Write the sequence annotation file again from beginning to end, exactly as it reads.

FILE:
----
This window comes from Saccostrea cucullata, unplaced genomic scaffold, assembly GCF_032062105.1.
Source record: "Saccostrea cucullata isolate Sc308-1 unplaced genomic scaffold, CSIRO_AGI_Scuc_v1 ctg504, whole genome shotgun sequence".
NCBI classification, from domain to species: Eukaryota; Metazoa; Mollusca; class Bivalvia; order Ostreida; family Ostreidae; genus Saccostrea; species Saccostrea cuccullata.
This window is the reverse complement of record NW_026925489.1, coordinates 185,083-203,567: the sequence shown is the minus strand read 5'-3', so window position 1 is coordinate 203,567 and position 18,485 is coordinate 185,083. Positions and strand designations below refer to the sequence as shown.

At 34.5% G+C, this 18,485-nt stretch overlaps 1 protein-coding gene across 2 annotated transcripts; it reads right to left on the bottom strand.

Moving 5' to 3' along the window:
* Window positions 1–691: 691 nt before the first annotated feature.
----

This window comes from Saccostrea cucullata, unplaced genomic scaffold, assembly GCF_032062105.1.
Source record: "Saccostrea cucullata isolate Sc308-1 unplaced genomic scaffold, CSIRO_AGI_Scuc_v1 ctg504, whole genome shotgun sequence".
NCBI classification, from domain to species: Eukaryota; Metazoa; Mollusca; class Bivalvia; order Ostreida; family Ostreidae; genus Saccostrea; species Saccostrea cuccullata.
This window is the reverse complement of record NW_026925489.1, coordinates 185,083-203,567: the sequence shown is the minus strand read 5'-3', so window position 1 is coordinate 203,567 and position 18,485 is coordinate 185,083. Positions and strand designations below refer to the sequence as shown.

At 34.5% G+C, this 18,485-nt stretch overlaps 1 protein-coding gene across 2 annotated transcripts; it reads right to left on the bottom strand.

Moving 5' to 3' along the window:
* Window positions 1–691: 691 nt before the first annotated feature.